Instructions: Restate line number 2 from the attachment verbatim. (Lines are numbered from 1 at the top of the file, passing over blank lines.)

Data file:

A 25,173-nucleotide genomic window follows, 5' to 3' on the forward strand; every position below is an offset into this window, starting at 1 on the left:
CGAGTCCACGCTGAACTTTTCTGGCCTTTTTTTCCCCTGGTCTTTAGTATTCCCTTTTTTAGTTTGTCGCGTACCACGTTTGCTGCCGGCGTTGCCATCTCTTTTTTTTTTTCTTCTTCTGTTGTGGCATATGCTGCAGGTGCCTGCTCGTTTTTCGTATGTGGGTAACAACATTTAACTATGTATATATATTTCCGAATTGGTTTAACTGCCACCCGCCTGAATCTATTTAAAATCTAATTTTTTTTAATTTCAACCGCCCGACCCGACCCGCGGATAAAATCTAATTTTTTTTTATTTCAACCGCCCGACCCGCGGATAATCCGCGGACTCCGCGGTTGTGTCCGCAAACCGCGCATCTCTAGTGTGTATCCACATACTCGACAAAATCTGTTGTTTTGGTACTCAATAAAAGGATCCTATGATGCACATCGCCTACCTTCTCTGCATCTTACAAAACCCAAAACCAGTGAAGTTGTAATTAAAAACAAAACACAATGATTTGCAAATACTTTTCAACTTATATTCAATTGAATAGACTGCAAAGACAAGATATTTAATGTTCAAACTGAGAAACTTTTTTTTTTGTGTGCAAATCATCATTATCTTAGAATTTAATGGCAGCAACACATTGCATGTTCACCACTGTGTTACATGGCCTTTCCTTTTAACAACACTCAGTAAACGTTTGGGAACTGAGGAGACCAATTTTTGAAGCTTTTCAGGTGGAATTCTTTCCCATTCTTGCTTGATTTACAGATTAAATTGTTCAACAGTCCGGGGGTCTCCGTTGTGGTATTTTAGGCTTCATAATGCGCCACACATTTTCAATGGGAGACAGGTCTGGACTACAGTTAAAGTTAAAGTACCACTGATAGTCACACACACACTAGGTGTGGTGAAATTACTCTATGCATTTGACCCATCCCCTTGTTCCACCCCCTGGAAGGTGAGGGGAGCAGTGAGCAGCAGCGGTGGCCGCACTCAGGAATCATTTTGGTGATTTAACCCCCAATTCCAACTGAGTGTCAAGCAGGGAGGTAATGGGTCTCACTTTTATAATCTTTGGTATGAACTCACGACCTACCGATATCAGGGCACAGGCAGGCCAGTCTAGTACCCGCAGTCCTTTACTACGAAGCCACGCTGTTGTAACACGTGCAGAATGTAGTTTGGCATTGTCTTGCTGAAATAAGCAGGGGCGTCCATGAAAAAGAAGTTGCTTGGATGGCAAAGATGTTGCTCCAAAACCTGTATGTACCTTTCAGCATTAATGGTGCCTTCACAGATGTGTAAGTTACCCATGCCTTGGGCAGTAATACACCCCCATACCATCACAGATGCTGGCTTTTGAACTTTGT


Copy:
CGAGTCCACGCTGAACTTTTCTGGCCTTTTTTTCCCCTGGTCTTTAGTATTCCCTTTTTTAGTTTGTCGCGTACCACGTTTGCTGCCGGCGTTGCCATCTCTTTTTTTTTTTCTTCTTCTGTTGTGGCATATGCTGCAGGTGCCTGCTCGTTTTTCGTATGTGGGTAACAACATTTAACTATGTATATATATTTCCGAATTGGTTTAACTGCCACCCGCCTGAATCTATTTAAAATCTAATTTTTTTTAATTTCAACCGCCCGACCCGACCCGCGGATAAAATCTAATTTTTTTTTATTTCAACCGCCCGACCCGCGGATAATCCGCGGACTCCGCGGTTGTGTCCGCAAACCGCGCATCTCTAGTGTGTATCCACATACTCGACAAAATCTGTTGTTTTGGTACTCAATAAAAGGATCCTATGATGCACATCGCCTACCTTCTCTGCATCTTACAAAACCCAAAACCAGTGAAGTTGTAATTAAAAACAAAACACAATGATTTGCAAATACTTTTCAACTTATATTCAATTGAATAGACTGCAAAGACAAGATATTTAATGTTCAAACTGAGAAACTTTTTTTTTTGTGTGCAAATCATCATTATCTTAGAATTTAATGGCAGCAACACATTGCATGTTCACCACTGTGTTACATGGCCTTTCCTTTTAACAACACTCAGTAAACGTTTGGGAACTGAGGAGACCAATTTTTGAAGCTTTTCAGGTGGAATTCTTTCCCATTCTTGCTTGATTTACAGATTAAATTGTTCAACAGTCCGGGGGTCTCCGTTGTGGTATTTTAGGCTTCATAATGCGCCACACATTTTCAATGGGAGACAGGTCTGGACTACAGTTAAAGTTAAAGTACCACTGATAGTCACACACACACTAGGTGTGGTGAAATTACTCTATGCATTTGACCCATCCCCTTGTTCCACCCCCTGGAAGGTGAGGGGAGCAGTGAGCAGCAGCGGTGGCCGCACTCAGGAATCATTTTGGTGATTTAACCCCCAATTCCAACTGAGTGTCAAGCAGGGAGGTAATGGGTCTCACTTTTATAATCTTTGGTATGAACTCACGACCTACCGATATCAGGGCACAGGCAGGCCAGTCTAGTACCCGCAGTCCTTTACTACGAAGCCACGCTGTTGTAACACGTGCAGAATGTAGTTTGGCATTGTCTTGCTGAAATAAGCAGGGGCGTCCATGAAAAAGAAGTTGCTTGGATGGCAAAGATGTTGCTCCAAAACCTGTATGTACCTTTCAGCATTAATGGTGCCTTCACAGATGTGTAAGTTACCCATGCCTTGGGCAGTAATACACCCCCATACCATCACAGATGCTGGCTTTTGAACTTTGT